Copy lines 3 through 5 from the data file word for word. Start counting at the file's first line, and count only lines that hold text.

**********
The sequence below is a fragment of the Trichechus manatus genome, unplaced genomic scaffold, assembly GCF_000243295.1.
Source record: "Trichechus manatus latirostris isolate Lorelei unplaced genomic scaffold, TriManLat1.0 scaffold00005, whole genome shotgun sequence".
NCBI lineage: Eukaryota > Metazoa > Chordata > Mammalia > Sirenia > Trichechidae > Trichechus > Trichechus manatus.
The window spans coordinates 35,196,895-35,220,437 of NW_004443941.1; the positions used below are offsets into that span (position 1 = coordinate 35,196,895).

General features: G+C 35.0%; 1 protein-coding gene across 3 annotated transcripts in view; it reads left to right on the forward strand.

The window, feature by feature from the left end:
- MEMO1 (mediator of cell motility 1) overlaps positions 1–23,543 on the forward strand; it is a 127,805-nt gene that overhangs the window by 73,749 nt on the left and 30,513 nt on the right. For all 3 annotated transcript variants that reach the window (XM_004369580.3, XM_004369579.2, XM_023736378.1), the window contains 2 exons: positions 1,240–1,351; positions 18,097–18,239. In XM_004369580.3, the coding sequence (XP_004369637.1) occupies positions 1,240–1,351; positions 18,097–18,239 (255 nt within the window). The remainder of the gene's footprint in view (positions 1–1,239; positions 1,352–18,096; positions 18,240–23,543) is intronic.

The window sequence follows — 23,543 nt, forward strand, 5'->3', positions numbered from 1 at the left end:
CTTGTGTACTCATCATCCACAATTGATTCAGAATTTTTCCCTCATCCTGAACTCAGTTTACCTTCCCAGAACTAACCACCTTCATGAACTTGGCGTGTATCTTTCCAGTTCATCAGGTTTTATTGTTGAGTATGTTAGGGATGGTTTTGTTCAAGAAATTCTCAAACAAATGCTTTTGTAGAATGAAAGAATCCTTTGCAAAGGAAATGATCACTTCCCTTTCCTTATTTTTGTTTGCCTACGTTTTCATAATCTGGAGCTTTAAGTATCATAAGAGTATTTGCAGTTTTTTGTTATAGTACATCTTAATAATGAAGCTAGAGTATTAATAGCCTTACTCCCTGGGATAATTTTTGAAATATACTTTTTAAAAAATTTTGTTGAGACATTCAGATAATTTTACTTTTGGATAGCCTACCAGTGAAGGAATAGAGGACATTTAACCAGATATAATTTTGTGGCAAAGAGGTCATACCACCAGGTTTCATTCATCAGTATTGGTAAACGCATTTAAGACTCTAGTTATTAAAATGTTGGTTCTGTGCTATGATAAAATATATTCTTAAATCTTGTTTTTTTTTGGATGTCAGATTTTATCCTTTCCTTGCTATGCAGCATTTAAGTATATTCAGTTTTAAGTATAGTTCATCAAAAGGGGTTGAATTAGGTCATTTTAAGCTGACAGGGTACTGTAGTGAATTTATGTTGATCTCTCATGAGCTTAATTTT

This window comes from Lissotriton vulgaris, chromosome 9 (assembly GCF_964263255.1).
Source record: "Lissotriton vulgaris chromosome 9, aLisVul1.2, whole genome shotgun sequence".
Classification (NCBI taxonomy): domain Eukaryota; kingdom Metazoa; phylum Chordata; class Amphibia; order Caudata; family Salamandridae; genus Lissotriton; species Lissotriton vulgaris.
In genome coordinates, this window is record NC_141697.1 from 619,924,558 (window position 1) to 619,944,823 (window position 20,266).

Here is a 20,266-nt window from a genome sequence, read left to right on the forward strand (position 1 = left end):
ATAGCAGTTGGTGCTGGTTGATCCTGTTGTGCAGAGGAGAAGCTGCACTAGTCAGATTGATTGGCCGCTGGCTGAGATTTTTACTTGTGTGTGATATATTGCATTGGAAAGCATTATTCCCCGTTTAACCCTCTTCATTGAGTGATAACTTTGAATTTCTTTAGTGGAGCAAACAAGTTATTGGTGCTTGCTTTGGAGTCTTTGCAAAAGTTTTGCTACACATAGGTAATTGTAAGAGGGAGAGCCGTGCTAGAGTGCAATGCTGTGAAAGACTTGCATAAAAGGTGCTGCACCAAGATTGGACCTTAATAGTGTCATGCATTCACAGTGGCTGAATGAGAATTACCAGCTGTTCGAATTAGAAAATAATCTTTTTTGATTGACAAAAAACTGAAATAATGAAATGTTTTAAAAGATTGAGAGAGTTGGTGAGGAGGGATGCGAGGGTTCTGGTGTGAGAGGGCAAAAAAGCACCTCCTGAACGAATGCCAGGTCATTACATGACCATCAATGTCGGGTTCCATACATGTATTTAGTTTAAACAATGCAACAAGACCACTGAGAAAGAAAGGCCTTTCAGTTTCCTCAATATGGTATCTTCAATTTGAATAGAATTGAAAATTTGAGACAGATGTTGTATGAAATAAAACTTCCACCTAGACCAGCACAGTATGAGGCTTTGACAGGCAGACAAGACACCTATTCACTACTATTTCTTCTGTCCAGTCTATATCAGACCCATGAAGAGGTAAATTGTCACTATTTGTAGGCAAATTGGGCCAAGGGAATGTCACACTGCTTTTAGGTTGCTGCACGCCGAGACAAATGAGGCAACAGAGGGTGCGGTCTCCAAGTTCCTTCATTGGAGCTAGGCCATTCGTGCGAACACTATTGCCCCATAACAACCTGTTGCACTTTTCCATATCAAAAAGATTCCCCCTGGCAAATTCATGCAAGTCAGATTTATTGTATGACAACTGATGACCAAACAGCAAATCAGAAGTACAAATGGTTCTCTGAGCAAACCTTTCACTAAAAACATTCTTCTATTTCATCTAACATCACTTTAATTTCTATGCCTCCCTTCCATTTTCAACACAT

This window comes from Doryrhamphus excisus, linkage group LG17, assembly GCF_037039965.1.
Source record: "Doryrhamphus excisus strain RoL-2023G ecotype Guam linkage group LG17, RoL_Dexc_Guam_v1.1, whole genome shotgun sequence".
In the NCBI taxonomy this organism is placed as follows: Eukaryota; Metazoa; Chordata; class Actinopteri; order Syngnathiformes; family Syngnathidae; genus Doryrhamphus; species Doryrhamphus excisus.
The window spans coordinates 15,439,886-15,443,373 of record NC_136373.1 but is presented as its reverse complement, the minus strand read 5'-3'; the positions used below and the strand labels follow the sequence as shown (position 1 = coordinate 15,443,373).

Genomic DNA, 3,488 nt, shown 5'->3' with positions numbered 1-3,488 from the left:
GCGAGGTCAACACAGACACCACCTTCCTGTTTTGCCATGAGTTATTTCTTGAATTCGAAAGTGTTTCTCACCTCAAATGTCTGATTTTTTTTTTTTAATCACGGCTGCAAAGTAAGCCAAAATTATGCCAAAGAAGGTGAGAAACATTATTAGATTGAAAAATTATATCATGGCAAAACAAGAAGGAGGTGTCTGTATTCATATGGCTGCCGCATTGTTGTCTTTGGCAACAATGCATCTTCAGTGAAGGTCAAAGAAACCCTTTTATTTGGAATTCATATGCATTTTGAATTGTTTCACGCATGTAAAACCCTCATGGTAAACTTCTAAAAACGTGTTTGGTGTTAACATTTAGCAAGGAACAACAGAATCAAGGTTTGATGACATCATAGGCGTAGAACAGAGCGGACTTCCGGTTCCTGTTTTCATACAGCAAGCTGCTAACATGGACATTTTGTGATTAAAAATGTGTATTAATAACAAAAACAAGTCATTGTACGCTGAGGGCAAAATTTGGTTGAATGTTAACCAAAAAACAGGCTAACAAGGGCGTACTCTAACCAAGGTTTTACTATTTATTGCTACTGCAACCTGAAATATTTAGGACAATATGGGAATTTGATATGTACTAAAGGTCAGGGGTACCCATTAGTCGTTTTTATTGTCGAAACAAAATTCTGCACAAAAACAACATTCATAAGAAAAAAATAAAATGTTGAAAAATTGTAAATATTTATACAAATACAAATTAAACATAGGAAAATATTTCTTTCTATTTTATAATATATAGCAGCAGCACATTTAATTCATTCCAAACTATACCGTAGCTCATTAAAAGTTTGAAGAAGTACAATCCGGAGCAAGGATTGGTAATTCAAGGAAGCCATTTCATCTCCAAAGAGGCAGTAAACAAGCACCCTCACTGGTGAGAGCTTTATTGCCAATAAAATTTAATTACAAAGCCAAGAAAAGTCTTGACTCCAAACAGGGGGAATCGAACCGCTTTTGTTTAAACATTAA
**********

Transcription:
NCBI lineage: Eukaryota > Metazoa > Chordata > Mammalia > Sirenia > Trichechidae > Trichechus > Trichechus manatus.
The window spans coordinates 35,196,895-35,220,437 of NW_004443941.1; the positions used below are offsets into that span (position 1 = coordinate 35,196,895).

General features: G+C 35.0%; 1 protein-coding gene across 3 annotated transcripts in view; it reads left to right on the forward strand.